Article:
The Unique Loneliness of Grief

This article is used by permission from The author is Eleanor Haley and it was originally published on August 2, 2016.

The intersection of grief and loneliness is complicated. Though loneliness, as a concept, is one I think many assume we understand.

We equate loneliness to the very definable concept of being alone, which means “without other people,” and thanks to “lonely people” archetypes — like the spinsters with ten cats and misunderstood teenagers — we think we have a good idea of how loneliness looks.

The trouble is that loneliness is subjective (i.e., different from person to person), so there’s no way anyone can truly know what it looks like.

In the Encyclopedia of Mental Health (1998) researchers, Daniel Perlman and Letita Anne Peplau define loneliness as,

“The subjective psychological discomfort people experience when their network of social relationships is significantly deficient in either quality or quantity.”

In other words, loneliness occurs when a person’s social relationships don’t meet their interpersonal needs or desires. I want to note; the above definition says nothing about the state of being alone. Instead, that loneliness is a feeling of discomfort that arises when a person subjectively feels unfulfilled by their social relationships.

Loneliness is dependent on what a person “needs and desires,” and this measure is personal and varies drastically from one individual to the next. Based on this definition, prototypical characterizations of “loneliness” seem misguided.

Individual loneliness is defined by what a person wants in relation to what they have. So whether a person has 100 great family and friends, if they long for something or someone they don’t have –like an intimate partner, a friend they can open up to, a group of people who “get them,” a family, etc. – they are liable to feel lonely.

Grief and Loneliness

“Something or someone they don’t have….”

If you’re grieving, you may feel this has become the story of your life. There are aspects of grief that make loneliness seem inevitable and unsolvable. Primarily, the fact that what you desire is your loved one, and what you have is an emptiness molded so precisely to your loved one’s likeness that no one else could ever fill it.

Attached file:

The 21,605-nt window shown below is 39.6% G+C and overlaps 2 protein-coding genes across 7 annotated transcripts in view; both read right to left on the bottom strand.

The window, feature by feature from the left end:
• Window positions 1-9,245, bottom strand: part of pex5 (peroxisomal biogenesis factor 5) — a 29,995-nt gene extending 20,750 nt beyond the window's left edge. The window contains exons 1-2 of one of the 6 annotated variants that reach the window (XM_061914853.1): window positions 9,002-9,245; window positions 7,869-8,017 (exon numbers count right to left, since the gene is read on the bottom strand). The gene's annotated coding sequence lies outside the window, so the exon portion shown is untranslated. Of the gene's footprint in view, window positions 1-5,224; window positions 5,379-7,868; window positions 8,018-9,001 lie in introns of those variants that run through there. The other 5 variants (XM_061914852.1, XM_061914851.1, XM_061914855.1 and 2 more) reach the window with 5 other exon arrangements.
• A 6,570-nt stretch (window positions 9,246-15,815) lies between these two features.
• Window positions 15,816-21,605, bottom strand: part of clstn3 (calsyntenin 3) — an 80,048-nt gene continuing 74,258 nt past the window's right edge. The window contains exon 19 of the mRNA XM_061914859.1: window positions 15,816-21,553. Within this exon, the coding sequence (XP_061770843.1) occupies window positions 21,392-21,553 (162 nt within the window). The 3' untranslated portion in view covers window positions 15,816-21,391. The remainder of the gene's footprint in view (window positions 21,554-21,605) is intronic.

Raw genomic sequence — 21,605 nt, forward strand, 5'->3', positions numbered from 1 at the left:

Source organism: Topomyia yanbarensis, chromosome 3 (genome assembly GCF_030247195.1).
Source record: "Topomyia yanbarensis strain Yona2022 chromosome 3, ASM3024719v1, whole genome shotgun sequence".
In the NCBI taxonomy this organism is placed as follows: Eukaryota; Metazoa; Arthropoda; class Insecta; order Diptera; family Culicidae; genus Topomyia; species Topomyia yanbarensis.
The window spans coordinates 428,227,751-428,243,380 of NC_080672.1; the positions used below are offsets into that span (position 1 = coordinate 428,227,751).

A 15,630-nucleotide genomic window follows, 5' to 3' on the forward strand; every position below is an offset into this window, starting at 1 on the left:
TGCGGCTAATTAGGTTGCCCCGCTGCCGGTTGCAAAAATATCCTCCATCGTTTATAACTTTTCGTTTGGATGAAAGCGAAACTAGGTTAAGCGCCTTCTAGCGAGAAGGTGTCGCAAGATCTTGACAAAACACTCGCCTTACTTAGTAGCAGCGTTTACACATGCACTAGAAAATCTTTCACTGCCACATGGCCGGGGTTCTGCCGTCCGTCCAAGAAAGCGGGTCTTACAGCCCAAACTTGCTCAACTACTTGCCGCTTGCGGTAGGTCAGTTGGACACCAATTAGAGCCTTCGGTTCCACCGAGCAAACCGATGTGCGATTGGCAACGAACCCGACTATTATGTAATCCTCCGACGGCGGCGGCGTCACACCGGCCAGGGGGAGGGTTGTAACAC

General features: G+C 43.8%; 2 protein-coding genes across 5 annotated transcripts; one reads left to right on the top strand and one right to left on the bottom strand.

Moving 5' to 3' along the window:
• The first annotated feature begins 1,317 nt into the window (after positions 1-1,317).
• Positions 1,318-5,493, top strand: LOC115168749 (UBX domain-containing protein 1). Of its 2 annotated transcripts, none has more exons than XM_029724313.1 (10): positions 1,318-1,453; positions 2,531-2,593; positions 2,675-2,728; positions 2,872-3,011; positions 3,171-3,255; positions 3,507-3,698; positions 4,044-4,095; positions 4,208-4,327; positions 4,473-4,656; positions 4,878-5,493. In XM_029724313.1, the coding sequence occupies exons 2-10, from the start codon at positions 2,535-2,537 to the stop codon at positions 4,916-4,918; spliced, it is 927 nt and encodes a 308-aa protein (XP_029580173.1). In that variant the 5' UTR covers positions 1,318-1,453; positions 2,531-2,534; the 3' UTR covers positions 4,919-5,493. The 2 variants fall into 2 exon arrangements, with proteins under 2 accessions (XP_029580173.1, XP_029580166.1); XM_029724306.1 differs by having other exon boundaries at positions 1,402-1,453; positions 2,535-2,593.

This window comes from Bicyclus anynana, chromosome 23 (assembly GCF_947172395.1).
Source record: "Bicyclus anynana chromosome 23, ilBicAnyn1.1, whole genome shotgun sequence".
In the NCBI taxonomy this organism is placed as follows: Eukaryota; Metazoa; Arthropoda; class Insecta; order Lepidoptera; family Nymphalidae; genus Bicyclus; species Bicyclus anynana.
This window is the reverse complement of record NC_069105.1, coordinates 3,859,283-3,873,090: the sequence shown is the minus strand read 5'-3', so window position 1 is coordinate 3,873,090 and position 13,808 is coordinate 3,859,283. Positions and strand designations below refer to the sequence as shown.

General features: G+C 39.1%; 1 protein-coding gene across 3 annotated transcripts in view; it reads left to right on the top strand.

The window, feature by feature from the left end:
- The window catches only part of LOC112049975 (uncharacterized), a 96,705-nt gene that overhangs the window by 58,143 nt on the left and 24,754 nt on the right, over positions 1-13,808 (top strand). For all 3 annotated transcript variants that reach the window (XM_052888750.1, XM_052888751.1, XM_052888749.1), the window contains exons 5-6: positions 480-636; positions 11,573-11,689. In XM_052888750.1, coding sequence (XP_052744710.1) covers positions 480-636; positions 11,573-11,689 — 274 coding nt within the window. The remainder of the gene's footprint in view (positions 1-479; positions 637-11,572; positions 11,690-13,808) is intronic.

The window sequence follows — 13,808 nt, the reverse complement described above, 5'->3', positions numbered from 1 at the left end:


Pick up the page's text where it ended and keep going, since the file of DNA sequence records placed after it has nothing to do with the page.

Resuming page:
People who are grieving are at a disadvantage when it comes to loneliness because the person they long for is gone. I’ve come to understand that loneliness after the death of a loved one is many things. Above all else, it’s the ache of having loved someone so much that pieces of you became them, and pieces of them became you.

When they left this Earth, they took pieces of your shared life with them, and now you have to live a life that feels incomplete. Some people may also say they lost one of the few people in this world who really truly “got” them.

Once your brain starts thinking in an “I’m on my own, so I have to look out for myself” kind of way, it may start to guard against others by pushing them away. And as you might expect, this perpetuates feelings of loneliness.

You can’t easily solve loneliness caused by grief. It takes time and effort. You will never fill your loved one’s void, that simply won’t happen. Instead, you have to find other ways to connect and fill in alternative spaces.

How do you do this? I sadly can’t answer that for you. I guess I would say that, when you are ready, open yourself up to the love of people in your life.

You can hold on to your loved one, while at the same time, accepting the company and support of others. And maybe, if necessary, seeking out new people in the process. It won’t be easy, and it won’t be perfect, but perhaps in time, you can partially fill the hole left by your loved one with the love of many.

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